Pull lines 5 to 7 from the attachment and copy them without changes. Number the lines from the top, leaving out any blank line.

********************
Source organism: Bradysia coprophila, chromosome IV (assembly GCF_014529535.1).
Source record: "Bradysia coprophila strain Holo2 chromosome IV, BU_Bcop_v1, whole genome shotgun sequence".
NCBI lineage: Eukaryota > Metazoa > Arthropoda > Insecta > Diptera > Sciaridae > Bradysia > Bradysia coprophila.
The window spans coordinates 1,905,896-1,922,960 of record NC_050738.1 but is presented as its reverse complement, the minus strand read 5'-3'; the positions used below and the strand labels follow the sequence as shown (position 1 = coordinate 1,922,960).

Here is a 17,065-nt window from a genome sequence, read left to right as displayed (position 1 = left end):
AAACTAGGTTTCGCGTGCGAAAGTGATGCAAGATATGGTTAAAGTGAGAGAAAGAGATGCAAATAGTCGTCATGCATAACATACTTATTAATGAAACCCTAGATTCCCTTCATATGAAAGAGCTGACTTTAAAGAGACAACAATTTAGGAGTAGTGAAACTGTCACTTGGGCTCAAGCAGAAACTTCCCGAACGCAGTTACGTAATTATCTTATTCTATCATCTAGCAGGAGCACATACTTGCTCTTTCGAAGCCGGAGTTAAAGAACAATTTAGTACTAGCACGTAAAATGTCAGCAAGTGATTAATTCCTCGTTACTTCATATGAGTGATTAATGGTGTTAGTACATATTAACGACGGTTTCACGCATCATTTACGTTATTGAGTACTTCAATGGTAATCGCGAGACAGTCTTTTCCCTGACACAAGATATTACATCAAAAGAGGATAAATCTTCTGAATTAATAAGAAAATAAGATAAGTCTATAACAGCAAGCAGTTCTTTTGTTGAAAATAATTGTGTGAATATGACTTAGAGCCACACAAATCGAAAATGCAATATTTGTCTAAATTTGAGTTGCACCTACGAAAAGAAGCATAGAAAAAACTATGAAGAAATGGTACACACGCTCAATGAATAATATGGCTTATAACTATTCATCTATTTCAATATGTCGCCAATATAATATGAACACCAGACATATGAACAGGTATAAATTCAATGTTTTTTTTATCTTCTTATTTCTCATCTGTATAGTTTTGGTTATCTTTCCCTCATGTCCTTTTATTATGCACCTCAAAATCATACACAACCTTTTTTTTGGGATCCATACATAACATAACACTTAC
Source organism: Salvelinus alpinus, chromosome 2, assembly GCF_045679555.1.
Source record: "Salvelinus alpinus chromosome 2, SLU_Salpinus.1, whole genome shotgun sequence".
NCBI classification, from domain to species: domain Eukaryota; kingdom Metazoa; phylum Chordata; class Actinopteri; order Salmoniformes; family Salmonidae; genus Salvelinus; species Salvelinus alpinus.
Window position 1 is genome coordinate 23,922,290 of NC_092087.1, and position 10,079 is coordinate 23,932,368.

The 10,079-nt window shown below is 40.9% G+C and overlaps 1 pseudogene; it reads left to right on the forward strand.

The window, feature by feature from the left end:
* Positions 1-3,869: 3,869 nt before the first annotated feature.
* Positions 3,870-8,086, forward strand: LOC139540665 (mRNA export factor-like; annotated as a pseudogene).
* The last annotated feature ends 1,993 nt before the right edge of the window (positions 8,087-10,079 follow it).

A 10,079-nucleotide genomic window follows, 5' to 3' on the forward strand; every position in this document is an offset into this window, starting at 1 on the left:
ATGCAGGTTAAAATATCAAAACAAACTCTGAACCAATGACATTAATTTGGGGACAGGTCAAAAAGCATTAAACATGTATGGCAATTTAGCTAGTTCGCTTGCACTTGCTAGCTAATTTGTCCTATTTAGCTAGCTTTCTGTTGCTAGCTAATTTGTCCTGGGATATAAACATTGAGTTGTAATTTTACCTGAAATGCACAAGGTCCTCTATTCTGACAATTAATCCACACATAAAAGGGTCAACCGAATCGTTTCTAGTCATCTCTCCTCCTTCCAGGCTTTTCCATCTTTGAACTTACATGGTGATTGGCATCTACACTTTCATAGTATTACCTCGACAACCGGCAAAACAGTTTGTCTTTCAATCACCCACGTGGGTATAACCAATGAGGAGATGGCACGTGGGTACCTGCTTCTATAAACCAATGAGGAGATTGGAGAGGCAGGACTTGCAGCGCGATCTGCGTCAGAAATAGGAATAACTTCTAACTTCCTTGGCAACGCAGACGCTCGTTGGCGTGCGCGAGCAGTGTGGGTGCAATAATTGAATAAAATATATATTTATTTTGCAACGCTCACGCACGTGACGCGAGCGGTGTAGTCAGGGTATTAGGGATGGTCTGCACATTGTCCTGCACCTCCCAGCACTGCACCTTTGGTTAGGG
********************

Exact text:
Here is a 17,065-nt window from a genome sequence, read left to right as displayed (position 1 = left end):
AAACTAGGTTTCGCGTGCGAAAGTGATGCAAGATATGGTTAAAGTGAGAGAAAGAGATGCAAATAGTCGTCATGCATAACATACTTATTAATGAAACCCTAGATTCCCTTCATATGAAAGAGCTGACTTTAAAGAGACAACAATTTAGGAGTAGTGAAACTGTCACTTGGGCTCAAGCAGAAACTTCCCGAACGCAGTTACGTAATTATCTTATTCTATCATCTAGCAGGAGCACATACTTGCTCTTTCGAAGCCGGAGTTAAAGAACAATTTAGTACTAGCACGTAAAATGTCAGCAAGTGATTAATTCCTCGTTACTTCATATGAGTGATTAATGGTGTTAGTACATATTAACGACGGTTTCACGCATCATTTACGTTATTGAGTACTTCAATGGTAATCGCGAGACAGTCTTTTCCCTGACACAAGATATTACATCAAAAGAGGATAAATCTTCTGAATTAATAAGAAAATAAGATAAGTCTATAACAGCAAGCAGTTCTTTTGTTGAAAATAATTGTGTGAATATGACTTAGAGCCACACAAATCGAAAATGCAATATTTGTCTAAATTTGAGTTGCACCTACGAAAAGAAGCATAGAAAAAACTATGAAGAAATGGTACACACGCTCAATGAATAATATGGCTTATAACTATTCATCTATTTCAATATGTCGCCAATATAATATGAACACCAGACATATGAACAGGTATAAATTCAATGTTTTTTTTATCTTCTTATTTCTCATCTGTATAGTTTTGGTTATCTTTCCCTCATGTCCTTTTATTATGCACCTCAAAATCATACACAACCTTTTTTTTGGGATCCATACATAACATAACACTTAC
Source organism: Salvelinus alpinus, chromosome 2, assembly GCF_045679555.1.